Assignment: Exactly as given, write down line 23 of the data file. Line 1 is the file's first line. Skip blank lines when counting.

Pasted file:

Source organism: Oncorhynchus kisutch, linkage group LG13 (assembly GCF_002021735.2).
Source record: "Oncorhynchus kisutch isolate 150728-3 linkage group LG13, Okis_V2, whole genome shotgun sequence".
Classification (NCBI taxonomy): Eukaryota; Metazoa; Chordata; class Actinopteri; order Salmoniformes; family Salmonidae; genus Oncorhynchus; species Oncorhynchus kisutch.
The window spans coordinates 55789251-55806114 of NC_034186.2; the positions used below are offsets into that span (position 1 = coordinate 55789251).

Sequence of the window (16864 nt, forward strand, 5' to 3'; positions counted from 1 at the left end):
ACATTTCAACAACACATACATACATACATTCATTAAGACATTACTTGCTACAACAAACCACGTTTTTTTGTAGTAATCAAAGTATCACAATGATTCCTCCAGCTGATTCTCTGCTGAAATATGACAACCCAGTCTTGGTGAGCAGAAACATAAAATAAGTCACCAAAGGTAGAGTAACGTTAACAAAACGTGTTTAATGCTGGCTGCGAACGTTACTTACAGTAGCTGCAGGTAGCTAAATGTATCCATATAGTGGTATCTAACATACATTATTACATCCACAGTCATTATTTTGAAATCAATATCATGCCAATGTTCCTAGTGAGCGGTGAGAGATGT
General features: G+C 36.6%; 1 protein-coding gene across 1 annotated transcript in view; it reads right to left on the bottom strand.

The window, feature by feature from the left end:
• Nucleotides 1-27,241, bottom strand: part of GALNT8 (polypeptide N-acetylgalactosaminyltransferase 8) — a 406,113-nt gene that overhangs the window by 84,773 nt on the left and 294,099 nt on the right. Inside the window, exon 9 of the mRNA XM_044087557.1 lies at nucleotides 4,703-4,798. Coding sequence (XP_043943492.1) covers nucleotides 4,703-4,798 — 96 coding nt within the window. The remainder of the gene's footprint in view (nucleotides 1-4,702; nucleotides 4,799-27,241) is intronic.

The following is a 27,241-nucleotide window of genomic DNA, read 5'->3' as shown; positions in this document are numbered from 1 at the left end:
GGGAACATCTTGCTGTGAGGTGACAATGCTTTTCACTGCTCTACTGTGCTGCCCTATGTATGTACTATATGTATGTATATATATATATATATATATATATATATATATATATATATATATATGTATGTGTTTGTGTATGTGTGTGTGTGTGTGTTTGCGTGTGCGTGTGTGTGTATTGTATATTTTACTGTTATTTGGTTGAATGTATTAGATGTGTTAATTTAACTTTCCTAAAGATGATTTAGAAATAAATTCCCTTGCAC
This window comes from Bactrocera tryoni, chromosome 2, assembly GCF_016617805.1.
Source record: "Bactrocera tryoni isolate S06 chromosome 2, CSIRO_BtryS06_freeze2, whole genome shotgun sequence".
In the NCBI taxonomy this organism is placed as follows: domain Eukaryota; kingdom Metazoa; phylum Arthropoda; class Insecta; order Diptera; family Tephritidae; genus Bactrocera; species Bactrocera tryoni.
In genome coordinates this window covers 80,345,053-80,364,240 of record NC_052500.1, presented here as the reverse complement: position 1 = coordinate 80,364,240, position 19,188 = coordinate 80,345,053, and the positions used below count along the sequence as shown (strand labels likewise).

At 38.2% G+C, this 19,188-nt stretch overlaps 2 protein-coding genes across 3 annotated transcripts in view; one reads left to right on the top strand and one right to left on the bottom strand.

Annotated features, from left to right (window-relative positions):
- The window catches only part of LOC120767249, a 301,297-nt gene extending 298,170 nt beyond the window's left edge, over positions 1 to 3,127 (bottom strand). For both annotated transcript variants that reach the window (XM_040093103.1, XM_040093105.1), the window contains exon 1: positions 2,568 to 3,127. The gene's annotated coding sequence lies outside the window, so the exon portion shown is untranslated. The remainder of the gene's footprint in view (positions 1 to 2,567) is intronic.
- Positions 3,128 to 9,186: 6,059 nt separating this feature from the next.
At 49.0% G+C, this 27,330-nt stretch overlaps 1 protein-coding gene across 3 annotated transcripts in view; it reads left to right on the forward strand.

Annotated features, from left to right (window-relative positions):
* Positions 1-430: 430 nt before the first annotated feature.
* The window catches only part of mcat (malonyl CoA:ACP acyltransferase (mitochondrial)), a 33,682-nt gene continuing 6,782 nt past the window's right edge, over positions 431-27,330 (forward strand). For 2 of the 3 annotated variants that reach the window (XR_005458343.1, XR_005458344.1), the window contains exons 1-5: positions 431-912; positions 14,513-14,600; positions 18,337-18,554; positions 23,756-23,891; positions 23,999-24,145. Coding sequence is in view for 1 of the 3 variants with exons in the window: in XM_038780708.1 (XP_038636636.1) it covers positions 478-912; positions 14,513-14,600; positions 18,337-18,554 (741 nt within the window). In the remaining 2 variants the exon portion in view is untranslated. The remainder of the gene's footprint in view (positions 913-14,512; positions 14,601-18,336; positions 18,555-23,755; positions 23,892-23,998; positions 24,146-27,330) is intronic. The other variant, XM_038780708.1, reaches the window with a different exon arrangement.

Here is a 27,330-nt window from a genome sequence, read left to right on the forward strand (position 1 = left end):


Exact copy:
* The window catches only part of mcat (malonyl CoA:ACP acyltransferase (mitochondrial)), a 33,682-nt gene continuing 6,782 nt past the window's right edge, over positions 431-27,330 (forward strand). For 2 of the 3 annotated variants that reach the window (XR_005458343.1, XR_005458344.1), the window contains exons 1-5: positions 431-912; positions 14,513-14,600; positions 18,337-18,554; positions 23,756-23,891; positions 23,999-24,145. Coding sequence is in view for 1 of the 3 variants with exons in the window: in XM_038780708.1 (XP_038636636.1) it covers positions 478-912; positions 14,513-14,600; positions 18,337-18,554 (741 nt within the window). In the remaining 2 variants the exon portion in view is untranslated. The remainder of the gene's footprint in view (positions 913-14,512; positions 14,601-18,336; positions 18,555-23,755; positions 23,892-23,998; positions 24,146-27,330) is intronic. The other variant, XM_038780708.1, reaches the window with a different exon arrangement.